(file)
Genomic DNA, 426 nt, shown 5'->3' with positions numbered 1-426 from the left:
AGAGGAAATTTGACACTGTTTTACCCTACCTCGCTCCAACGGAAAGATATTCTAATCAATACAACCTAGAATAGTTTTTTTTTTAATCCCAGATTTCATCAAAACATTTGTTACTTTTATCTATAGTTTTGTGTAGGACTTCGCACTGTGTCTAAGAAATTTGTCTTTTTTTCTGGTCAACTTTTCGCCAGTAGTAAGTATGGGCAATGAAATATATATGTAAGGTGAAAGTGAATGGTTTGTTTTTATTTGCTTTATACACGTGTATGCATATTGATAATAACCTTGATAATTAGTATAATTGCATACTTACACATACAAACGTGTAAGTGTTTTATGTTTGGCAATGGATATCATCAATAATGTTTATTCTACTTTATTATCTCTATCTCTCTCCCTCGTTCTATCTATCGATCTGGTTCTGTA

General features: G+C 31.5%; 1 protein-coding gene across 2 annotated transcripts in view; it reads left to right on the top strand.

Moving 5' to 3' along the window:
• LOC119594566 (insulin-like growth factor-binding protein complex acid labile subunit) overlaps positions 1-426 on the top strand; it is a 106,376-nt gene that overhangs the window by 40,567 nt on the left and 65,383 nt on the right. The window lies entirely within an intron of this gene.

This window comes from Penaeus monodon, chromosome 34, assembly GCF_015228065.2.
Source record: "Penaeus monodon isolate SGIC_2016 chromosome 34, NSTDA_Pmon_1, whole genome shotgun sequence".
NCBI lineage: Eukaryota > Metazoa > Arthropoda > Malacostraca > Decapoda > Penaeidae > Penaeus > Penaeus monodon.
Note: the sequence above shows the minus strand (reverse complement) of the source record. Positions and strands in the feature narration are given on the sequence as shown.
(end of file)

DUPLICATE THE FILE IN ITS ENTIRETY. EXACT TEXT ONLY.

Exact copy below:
Genomic DNA, 426 nt, shown 5'->3' with positions numbered 1-426 from the left:
AGAGGAAATTTGACACTGTTTTACCCTACCTCGCTCCAACGGAAAGATATTCTAATCAATACAACCTAGAATAGTTTTTTTTTTAATCCCAGATTTCATCAAAACATTTGTTACTTTTATCTATAGTTTTGTGTAGGACTTCGCACTGTGTCTAAGAAATTTGTCTTTTTTTCTGGTCAACTTTTCGCCAGTAGTAAGTATGGGCAATGAAATATATATGTAAGGTGAAAGTGAATGGTTTGTTTTTATTTGCTTTATACACGTGTATGCATATTGATAATAACCTTGATAATTAGTATAATTGCATACTTACACATACAAACGTGTAAGTGTTTTATGTTTGGCAATGGATATCATCAATAATGTTTATTCTACTTTATTATCTCTATCTCTCTCCCTCGTTCTATCTATCGATCTGGTTCTGTA

General features: G+C 31.5%; 1 protein-coding gene across 2 annotated transcripts in view; it reads left to right on the top strand.

Moving 5' to 3' along the window:
• LOC119594566 (insulin-like growth factor-binding protein complex acid labile subunit) overlaps positions 1-426 on the top strand; it is a 106,376-nt gene that overhangs the window by 40,567 nt on the left and 65,383 nt on the right. The window lies entirely within an intron of this gene.

This window comes from Penaeus monodon, chromosome 34, assembly GCF_015228065.2.
Source record: "Penaeus monodon isolate SGIC_2016 chromosome 34, NSTDA_Pmon_1, whole genome shotgun sequence".
NCBI lineage: Eukaryota > Metazoa > Arthropoda > Malacostraca > Decapoda > Penaeidae > Penaeus > Penaeus monodon.
Note: the sequence above shows the minus strand (reverse complement) of the source record. Positions and strands in the feature narration are given on the sequence as shown.